You are 3 Weeks and 4 Days 255 days to go…

Do you feel different? You’ll find yourself analyzing every twinge in your body as you look for signs that you’re pregnant.

Your baby today

To embed itself in the lining of the uterus, the embryo-to-be needs the help of progesterone, secreted after ovulation by the empty egg follicle, the corpus luteum (shown in pink in this cross section of an ovary). Progesterone helps the lining thicken.

It’s still very early and you’re unlikely to have pregnancy symptoms yet—although you may have some light spotting (see You are 3 Weeks and 5 Days). Some women claim to “feel” pregnant, even before changes to their breasts are noticeable or before they start feeling sick. Some women say that they just “know.” You may be very in tune with your body and may notice that your body is changing even before you are able to take a test. Unfortunately, sometimes our minds can play tricks on us: you may want to be pregnant so much that you can sometimes convince yourself that you’re feeling different. If you don’t feel any different, don’t worry, this is also completely normal.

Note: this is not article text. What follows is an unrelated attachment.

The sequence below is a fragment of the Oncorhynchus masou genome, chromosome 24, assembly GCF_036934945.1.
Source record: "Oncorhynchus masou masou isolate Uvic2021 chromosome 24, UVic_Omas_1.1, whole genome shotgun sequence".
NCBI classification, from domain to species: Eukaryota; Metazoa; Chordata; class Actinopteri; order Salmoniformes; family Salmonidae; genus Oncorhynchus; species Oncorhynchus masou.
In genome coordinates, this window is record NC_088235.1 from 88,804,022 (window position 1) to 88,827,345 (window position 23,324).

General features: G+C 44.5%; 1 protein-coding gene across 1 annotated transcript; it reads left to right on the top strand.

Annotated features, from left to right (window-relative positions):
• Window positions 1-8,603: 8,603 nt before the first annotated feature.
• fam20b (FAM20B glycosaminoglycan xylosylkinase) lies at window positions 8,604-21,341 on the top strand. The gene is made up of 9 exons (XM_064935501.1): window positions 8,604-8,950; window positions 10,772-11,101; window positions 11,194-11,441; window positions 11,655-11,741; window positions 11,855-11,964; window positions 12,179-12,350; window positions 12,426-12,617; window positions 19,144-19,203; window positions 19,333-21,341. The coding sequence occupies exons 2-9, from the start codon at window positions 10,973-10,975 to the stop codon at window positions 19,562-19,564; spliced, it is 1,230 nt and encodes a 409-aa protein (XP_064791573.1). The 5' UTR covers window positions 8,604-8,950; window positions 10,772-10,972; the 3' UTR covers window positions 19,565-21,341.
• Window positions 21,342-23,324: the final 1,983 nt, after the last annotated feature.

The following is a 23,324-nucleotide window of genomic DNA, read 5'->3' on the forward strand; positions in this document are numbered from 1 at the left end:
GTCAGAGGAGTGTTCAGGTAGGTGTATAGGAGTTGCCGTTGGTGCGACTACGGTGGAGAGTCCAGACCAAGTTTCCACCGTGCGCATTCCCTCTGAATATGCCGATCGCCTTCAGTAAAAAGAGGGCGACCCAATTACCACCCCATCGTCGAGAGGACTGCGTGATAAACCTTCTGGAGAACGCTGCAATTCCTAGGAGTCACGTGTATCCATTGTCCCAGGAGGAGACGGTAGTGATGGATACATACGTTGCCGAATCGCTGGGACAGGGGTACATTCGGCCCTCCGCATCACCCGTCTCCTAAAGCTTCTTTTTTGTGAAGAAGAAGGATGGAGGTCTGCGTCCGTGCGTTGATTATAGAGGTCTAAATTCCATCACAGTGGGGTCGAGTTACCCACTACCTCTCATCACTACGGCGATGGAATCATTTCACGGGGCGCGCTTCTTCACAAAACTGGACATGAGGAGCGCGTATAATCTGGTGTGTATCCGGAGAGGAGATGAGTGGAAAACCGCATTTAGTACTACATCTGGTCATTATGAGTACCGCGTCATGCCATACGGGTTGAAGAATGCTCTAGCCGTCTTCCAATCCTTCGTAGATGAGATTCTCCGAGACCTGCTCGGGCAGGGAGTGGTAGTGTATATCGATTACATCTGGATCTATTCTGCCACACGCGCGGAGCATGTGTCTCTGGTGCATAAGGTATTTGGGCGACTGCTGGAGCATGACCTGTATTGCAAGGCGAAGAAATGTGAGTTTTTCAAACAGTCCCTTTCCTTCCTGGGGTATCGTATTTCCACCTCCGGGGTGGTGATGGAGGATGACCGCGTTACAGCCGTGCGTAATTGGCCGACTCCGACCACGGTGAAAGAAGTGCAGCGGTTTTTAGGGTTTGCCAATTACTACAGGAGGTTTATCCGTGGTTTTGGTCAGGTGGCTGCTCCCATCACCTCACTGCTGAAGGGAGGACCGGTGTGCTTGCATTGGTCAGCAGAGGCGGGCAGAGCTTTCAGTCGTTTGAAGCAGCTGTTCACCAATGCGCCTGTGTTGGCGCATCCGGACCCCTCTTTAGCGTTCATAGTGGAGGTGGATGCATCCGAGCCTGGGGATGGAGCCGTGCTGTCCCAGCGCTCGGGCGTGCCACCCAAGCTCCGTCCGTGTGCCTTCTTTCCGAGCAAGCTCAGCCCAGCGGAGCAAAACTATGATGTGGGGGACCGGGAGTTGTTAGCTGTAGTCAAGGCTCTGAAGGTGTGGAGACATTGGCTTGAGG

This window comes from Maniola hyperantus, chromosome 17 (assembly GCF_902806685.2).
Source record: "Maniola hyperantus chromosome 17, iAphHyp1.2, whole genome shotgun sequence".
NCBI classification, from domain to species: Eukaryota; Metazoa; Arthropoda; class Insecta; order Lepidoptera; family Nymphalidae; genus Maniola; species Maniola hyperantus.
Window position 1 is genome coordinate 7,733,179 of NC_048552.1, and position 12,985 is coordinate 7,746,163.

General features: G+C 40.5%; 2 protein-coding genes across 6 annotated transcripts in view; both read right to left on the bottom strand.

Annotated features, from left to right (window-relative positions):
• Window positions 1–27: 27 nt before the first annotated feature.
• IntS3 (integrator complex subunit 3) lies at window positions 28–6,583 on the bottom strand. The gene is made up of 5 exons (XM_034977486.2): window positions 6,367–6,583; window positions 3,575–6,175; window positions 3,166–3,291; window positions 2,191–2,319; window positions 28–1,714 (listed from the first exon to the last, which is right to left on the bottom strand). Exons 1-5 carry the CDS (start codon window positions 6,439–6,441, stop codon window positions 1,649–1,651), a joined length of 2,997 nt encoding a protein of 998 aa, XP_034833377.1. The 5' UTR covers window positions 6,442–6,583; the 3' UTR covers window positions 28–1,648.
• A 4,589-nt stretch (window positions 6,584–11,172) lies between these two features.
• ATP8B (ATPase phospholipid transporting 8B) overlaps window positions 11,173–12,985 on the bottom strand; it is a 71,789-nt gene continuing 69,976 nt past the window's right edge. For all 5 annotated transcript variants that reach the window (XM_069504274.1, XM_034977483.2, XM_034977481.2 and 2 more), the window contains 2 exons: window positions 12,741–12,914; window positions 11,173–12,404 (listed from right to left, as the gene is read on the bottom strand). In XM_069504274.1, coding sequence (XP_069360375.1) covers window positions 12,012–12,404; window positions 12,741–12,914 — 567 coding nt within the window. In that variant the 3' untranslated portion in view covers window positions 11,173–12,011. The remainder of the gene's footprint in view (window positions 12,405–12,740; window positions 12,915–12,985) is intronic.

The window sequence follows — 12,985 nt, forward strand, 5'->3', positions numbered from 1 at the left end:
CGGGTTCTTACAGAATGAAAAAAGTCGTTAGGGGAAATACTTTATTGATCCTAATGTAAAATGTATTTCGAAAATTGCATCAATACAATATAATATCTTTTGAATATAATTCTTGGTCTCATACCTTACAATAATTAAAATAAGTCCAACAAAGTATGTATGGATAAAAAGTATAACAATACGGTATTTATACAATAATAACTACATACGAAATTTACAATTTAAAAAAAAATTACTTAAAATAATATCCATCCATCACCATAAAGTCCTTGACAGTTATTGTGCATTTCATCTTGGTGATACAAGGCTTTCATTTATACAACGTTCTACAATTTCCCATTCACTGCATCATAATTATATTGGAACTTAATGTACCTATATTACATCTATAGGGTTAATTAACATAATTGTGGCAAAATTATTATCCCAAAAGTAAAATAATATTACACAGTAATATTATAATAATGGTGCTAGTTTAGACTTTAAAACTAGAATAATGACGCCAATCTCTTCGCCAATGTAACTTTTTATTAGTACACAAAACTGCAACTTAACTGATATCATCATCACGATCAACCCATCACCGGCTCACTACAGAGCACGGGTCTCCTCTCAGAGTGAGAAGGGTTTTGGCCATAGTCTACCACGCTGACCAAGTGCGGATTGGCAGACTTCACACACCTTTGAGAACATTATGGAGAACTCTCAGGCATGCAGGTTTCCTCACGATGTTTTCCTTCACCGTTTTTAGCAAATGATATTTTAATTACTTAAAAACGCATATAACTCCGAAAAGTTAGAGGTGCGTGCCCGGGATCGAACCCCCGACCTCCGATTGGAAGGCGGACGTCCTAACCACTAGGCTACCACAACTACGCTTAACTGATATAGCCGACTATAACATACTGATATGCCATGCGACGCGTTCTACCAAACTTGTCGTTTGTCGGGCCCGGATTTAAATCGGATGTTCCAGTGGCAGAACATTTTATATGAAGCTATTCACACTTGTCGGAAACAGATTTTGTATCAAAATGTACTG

Either way the only definitive way to know whether or not you are pregnant is to take a pregnancy test (see How to use a home pregnancy test). You don’t need to go to your doctor to confirm your pregnancy since the tests that they use are the same as those bought over the counter. If the test is positive, you’re pregnant!

… Nutrition
Diet ban

If you were dieting before you conceived, it can be tempting to continue once you find out you’re pregnant. Don’t: diet, your baby may become undernourished and is more likely to be premature and underweight at birth. Do, however, eat a healthy, balanced diet. Don’t eat junk food when you’re pregnant since this can increase the risk of your baby developing weight problems.